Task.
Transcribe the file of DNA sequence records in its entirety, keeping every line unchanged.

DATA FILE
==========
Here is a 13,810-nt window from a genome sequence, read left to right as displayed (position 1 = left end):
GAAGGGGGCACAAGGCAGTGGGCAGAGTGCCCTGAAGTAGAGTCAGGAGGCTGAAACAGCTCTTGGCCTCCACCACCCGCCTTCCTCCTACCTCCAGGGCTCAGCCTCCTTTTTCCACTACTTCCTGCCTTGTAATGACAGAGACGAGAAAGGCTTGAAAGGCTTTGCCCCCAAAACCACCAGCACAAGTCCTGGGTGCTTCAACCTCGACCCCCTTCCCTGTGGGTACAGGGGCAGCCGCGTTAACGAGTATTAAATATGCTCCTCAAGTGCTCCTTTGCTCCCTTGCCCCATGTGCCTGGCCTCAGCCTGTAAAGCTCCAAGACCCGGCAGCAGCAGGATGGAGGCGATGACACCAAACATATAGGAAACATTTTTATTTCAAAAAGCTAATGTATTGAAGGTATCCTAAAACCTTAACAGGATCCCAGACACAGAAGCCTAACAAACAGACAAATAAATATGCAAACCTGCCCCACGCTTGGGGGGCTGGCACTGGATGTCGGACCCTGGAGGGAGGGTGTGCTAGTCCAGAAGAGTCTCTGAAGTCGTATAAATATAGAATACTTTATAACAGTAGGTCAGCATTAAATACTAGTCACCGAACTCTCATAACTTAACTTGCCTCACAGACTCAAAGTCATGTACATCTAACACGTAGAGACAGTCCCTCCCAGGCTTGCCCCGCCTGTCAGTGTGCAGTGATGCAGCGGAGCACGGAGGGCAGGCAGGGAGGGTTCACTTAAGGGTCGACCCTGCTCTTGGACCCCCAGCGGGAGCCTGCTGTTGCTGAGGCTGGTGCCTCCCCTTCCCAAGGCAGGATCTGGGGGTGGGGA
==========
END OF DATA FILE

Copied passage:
Here is a 13,810-nt window from a genome sequence, read left to right as displayed (position 1 = left end):
GAAGGGGGCACAAGGCAGTGGGCAGAGTGCCCTGAAGTAGAGTCAGGAGGCTGAAACAGCTCTTGGCCTCCACCACCCGCCTTCCTCCTACCTCCAGGGCTCAGCCTCCTTTTTCCACTACTTCCTGCCTTGTAATGACAGAGACGAGAAAGGCTTGAAAGGCTTTGCCCCCAAAACCACCAGCACAAGTCCTGGGTGCTTCAACCTCGACCCCCTTCCCTGTGGGTACAGGGGCAGCCGCGTTAACGAGTATTAAATATGCTCCTCAAGTGCTCCTTTGCTCCCTTGCCCCATGTGCCTGGCCTCAGCCTGTAAAGCTCCAAGACCCGGCAGCAGCAGGATGGAGGCGATGACACCAAACATATAGGAAACATTTTTATTTCAAAAAGCTAATGTATTGAAGGTATCCTAAAACCTTAACAGGATCCCAGACACAGAAGCCTAACAAACAGACAAATAAATATGCAAACCTGCCCCACGCTTGGGGGGCTGGCACTGGATGTCGGACCCTGGAGGGAGGGTGTGCTAGTCCAGAAGAGTCTCTGAAGTCGTATAAATATAGAATACTTTATAACAGTAGGTCAGCATTAAATACTAGTCACCGAACTCTCATAACTTAACTTGCCTCACAGACTCAAAGTCATGTACATCTAACACGTAGAGACAGTCCCTCCCAGGCTTGCCCCGCCTGTCAGTGTGCAGTGATGCAGCGGAGCACGGAGGGCAGGCAGGGAGGGTTCACTTAAGGGTCGACCCTGCTCTTGGACCCCCAGCGGGAGCCTGCTGTTGCTGAGGCTGGTGCCTCCCCTTCCCAAGGCAGGATCTGGGGGTGGGGA